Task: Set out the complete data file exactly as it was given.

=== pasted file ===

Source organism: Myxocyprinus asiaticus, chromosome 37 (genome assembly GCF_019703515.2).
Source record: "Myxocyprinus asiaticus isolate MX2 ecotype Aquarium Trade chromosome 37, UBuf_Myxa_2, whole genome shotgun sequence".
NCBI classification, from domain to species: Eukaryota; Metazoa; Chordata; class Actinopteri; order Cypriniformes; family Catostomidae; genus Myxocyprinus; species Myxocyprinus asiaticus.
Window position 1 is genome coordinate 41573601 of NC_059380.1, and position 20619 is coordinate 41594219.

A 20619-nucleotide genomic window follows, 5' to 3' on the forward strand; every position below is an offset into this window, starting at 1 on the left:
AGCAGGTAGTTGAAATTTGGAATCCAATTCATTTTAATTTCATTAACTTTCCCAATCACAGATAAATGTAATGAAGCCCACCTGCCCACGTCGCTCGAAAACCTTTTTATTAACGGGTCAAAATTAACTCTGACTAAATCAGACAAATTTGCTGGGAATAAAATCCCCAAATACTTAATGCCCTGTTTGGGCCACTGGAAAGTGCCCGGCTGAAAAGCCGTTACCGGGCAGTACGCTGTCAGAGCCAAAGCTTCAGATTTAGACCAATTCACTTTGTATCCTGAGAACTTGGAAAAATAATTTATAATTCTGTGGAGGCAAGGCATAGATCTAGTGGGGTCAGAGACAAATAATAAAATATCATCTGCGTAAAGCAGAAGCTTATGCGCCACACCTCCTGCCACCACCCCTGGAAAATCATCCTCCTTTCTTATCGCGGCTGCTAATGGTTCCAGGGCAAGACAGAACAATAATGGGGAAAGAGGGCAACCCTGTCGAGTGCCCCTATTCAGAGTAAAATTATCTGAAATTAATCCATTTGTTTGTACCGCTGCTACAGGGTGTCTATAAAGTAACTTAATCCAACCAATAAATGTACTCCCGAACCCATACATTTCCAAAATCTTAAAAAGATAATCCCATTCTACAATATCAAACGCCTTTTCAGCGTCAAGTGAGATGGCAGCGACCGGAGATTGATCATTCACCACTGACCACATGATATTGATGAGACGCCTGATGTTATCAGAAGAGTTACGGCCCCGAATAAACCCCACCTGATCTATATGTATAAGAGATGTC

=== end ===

Source organism: Myxocyprinus asiaticus, chromosome 37 (genome assembly GCF_019703515.2).
Source record: "Myxocyprinus asiaticus isolate MX2 ecotype Aquarium Trade chromosome 37, UBuf_Myxa_2, whole genome shotgun sequence".
NCBI classification, from domain to species: Eukaryota; Metazoa; Chordata; class Actinopteri; order Cypriniformes; family Catostomidae; genus Myxocyprinus; species Myxocyprinus asiaticus.
Window position 1 is genome coordinate 41573601 of NC_059380.1, and position 20619 is coordinate 41594219.

A 20619-nucleotide genomic window follows, 5' to 3' on the forward strand; every position below is an offset into this window, starting at 1 on the left:
AGCAGGTAGTTGAAATTTGGAATCCAATTCATTTTAATTTCATTAACTTTCCCAATCACAGATAAATGTAATGAAGCCCACCTGCCCACGTCGCTCGAAAACCTTTTTATTAACGGGTCAAAATTAACTCTGACTAAATCAGACAAATTTGCTGGGAATAAAATCCCCAAATACTTAATGCCCTGTTTGGGCCACTGGAAAGTGCCCGGCTGAAAAGCCGTTACCGGGCAGTACGCTGTCAGAGCCAAAGCTTCAGATTTAGACCAATTCACTTTGTATCCTGAGAACTTGGAAAAATAATTTATAATTCTGTGGAGGCAAGGCATAGATCTAGTGGGGTCAGAGACAAATAATAAAATATCATCTGCGTAAAGCAGAAGCTTATGCGCCACACCTCCTGCCACCACCCCTGGAAAATCATCCTCCTTTCTTATCGCGGCTGCTAATGGTTCCAGGGCAAGACAGAACAATAATGGGGAAAGAGGGCAACCCTGTCGAGTGCCCCTATTCAGAGTAAAATTATCTGAAATTAATCCATTTGTTTGTACCGCTGCTACAGGGTGTCTATAAAGTAACTTAATCCAACCAATAAATGTACTCCCGAACCCATACATTTCCAAAATCTTAAAAAGATAATCCCATTCTACAATATCAAACGCCTTTTCAGCGTCAAGTGAGATGGCAGCGACCGGAGATTGATCATTCACCACTGACCACATGATATTGATGAGACGCCTGATGTTATCAGAAGAGTTACGGCCCCGAATAAACCCCACCTGATCTATATGTATAAGAGATGTC